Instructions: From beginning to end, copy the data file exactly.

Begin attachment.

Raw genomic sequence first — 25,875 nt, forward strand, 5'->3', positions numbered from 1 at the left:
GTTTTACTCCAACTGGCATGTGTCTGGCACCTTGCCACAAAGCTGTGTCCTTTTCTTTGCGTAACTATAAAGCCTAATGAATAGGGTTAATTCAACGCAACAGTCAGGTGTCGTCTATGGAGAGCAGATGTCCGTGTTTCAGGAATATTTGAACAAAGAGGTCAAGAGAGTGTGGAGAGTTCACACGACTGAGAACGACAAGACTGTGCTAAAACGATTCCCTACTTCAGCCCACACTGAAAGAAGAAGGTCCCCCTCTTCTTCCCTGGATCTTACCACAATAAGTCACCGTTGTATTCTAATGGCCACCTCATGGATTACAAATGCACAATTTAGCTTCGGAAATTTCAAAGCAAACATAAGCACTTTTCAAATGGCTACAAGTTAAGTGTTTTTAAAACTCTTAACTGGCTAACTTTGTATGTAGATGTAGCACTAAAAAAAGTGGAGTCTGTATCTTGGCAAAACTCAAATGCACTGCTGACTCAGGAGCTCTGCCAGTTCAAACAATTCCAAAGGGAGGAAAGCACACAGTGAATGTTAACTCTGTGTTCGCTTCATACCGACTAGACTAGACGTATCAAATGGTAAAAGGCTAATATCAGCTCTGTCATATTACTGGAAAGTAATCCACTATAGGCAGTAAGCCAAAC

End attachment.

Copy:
Raw genomic sequence first — 25,875 nt, forward strand, 5'->3', positions numbered from 1 at the left:
GTTTTACTCCAACTGGCATGTGTCTGGCACCTTGCCACAAAGCTGTGTCCTTTTCTTTGCGTAACTATAAAGCCTAATGAATAGGGTTAATTCAACGCAACAGTCAGGTGTCGTCTATGGAGAGCAGATGTCCGTGTTTCAGGAATATTTGAACAAAGAGGTCAAGAGAGTGTGGAGAGTTCACACGACTGAGAACGACAAGACTGTGCTAAAACGATTCCCTACTTCAGCCCACACTGAAAGAAGAAGGTCCCCCTCTTCTTCCCTGGATCTTACCACAATAAGTCACCGTTGTATTCTAATGGCCACCTCATGGATTACAAATGCACAATTTAGCTTCGGAAATTTCAAAGCAAACATAAGCACTTTTCAAATGGCTACAAGTTAAGTGTTTTTAAAACTCTTAACTGGCTAACTTTGTATGTAGATGTAGCACTAAAAAAAGTGGAGTCTGTATCTTGGCAAAACTCAAATGCACTGCTGACTCAGGAGCTCTGCCAGTTCAAACAATTCCAAAGGGAGGAAAGCACACAGTGAATGTTAACTCTGTGTTCGCTTCATACCGACTAGACTAGACGTATCAAATGGTAAAAGGCTAATATCAGCTCTGTCATATTACTGGAAAGTAATCCACTATAGGCAGTAAGCCAAAC